Local Election Officials in Dire Need of Volunteers for November Midterms

Ahead of the Nov. 8 midterms, Cook County Clerk Karen Yarbrough warns there could be a crisis if more people don’t step up to help staff the elections.

“We have a serious shortage of judges and poll workers,” Yarbrough said Tuesday, which marked National Voter Registration Day. “The clerk’s office manages elections in suburban Cook County and we’ve seen our number of election judges shrink significantly in recent years. Over the last eight years, we’ve seen a reduction of about 40%.”

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Yarbrough said about 4,000 people have told the clerk’s office they’ll be available but 7,000 workers are needed.

Yarbrough said the pandemic has hindered her office’s ability to recruit election judges and poll watchers, and many previous judges may also be retiring given that the average age is between 65 and 70.

But she says the political climate isn’t helping.

A report from the nonpartisan Brennan Center for Justice issued last summer found that increasingly election officials face violent threats and pressure to prioritize partisanship over a fair process, all made more difficult by an unsustainable workload and the spread of disinformation.

David Becker, founder and director of the nonpartisan Center for Election Innovation and Research, co-authored with Major Garrett the book “The Big Truth: Upholding Democracy in the Age of the Big Lie,” out Tuesday. It’s about how well the 2020 election was run, and the risks to democracy from lies by former President Donald Trump that it wasn’t.

“And if we get to the point where we cannot believe, or do not believe, that elections are valid – that they have integrity – despite the fact that we have more secure elections than ever right now, we’re in a very dangerous place for democracy,” Becker said. “We’re very clear about the damage that’s been done.”

Yarbrough says she is unaware of suburban Cook County judges facing harassment.

Becker says with paper ballots, audits and additional judicial scrutiny elections are more secure, but nationally lies about the election have led to harassment, abuse, and even death threats of election officials.

Given that, Becker said he doesn’t blame folks for not wanting to serve as election judges or poll watchers. But he says when there are big elections (and 2020 saw record high turnout of nearly 160 million voters) the system relies on volunteers.

“What I would suggest is, it’s not only worth it, but it’s more crucial than ever, this sort of active citizenship — to go in there, to see the process, to learn about the process, to facilitate your fellow Americans’ votes, even if you disagree with them,” Becker said. “And then, to be an evangelist for that process afterwards, so that we can have a peaceful transfer of power.”

Harriett Holmes has worked as an election judge for about 40 years, and said if enough people don’t show it makes the job difficult.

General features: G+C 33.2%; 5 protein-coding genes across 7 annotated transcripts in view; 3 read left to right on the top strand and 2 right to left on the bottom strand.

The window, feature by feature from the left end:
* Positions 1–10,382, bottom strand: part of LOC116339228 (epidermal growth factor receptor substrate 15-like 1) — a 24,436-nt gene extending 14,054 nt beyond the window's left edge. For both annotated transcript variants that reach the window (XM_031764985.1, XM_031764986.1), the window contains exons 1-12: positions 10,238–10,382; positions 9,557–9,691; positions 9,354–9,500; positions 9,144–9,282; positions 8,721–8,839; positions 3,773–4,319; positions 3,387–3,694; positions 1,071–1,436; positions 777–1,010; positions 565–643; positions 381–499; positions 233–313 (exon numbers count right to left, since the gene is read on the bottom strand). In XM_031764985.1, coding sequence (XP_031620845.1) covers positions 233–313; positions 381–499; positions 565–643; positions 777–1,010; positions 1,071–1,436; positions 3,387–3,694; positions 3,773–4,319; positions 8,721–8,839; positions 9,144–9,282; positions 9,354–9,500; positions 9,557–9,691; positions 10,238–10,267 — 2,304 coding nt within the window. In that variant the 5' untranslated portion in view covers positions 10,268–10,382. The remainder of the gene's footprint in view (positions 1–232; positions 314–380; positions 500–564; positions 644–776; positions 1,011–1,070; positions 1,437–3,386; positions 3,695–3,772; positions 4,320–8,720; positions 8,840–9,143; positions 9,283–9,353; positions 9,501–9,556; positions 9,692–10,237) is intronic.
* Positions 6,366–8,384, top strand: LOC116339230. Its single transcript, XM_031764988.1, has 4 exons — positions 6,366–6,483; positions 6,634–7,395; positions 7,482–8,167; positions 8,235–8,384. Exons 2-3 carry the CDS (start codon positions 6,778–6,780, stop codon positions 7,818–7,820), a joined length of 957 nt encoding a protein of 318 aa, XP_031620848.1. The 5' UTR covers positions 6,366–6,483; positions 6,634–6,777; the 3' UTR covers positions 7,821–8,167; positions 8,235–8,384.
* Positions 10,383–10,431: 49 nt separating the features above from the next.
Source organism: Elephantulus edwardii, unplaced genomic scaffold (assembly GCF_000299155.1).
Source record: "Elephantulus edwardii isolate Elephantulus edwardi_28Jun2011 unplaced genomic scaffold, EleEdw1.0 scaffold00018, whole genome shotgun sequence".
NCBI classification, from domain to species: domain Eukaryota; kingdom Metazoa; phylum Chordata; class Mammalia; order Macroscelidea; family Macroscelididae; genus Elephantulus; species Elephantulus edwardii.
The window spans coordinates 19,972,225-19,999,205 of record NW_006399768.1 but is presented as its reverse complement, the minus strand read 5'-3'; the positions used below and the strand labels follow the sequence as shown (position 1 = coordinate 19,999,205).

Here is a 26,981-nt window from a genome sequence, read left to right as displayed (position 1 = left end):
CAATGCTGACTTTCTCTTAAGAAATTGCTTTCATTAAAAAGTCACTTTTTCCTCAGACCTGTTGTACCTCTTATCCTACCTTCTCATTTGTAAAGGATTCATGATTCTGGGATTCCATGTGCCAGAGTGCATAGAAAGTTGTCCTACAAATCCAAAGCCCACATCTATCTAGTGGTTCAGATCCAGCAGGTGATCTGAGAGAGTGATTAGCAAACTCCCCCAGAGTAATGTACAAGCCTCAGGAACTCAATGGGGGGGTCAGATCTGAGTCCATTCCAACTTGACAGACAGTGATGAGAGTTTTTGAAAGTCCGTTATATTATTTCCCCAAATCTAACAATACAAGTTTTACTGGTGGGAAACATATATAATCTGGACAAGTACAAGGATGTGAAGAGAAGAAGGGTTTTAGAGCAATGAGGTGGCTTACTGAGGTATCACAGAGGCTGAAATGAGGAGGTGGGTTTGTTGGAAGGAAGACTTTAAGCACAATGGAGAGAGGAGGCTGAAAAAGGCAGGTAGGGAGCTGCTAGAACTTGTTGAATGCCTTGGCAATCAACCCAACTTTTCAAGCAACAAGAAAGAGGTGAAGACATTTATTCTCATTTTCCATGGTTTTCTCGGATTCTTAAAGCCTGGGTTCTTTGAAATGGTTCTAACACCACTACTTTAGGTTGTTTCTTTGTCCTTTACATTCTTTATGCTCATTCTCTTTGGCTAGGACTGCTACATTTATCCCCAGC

“It is a burden when you have a place where you should have five judges and you only have three, and we’re running around trying to get things done – we want things done in a proper manner, that’s why we signed up to be judges,” Holmes said. “So when we don’t have that, we do double work. And so we’re looking for people to come out, to stand up, to serve, to do what needs to be done in order for us to move democracy and move our world to the place where we need to go to.”

Chicago faced an election judge shortage for the June 28 primary, to the point that some precinct polling places had to delay opening.

Suburban Cook County is trying something new to attempt to attract recruits to the cause.

The clerk’s office says it will reach out to veterans’ organizations, to ask those who served in the military to perform another patriotic duty.

“These are tough times for democracy, and those in the veterans community took many years out of their lives to fight for this democracy, and we’re asking them to fight for this democracy again by serving on Election Day” said Brian Cross, who heads the clerk’s veterans services office.

Cook County officials want thousands more judges even though in accordance with a state law that allows precinct boundaries to expand there will be fewer precincts starting this midterm election.

“We did reduce the amount of precincts to kind of keep up with some of the shortages, but it’s still difficult,” said the clerk’s deputy of elections, Ed Michalowski.

Chicago Board of Election spokesman Max Bever said with precinct consolidation the city will need 6,450 judges rather than 10,345. Bever said that drop will allow polling places to be “overstaffed” with six to seven judges, versus the typical target of five.

Chicago is close to hitting its goal, and is having better luck recruiting bilingual judges including those who speak Spanish, Hindi, Chinese, Polish, Korean and Tagalog.

Election judges pay up to $230 and coordinators make $450, and the board is still accepting applications .

Becker helped to create Election Official Legal Defense Network, a nonprofit legal defense network, to give pro-bono support to election officials and advice on combating misinformation. 

Additional funding is among the recommendations from the Brennan Center’s report. It also recommends states explore paying for personal and home security for election workers when warranted. And that states explore making changes to insulate election officials from political interference.

Follow Amanda Vinicky on Twitter: @AmandaVinicky

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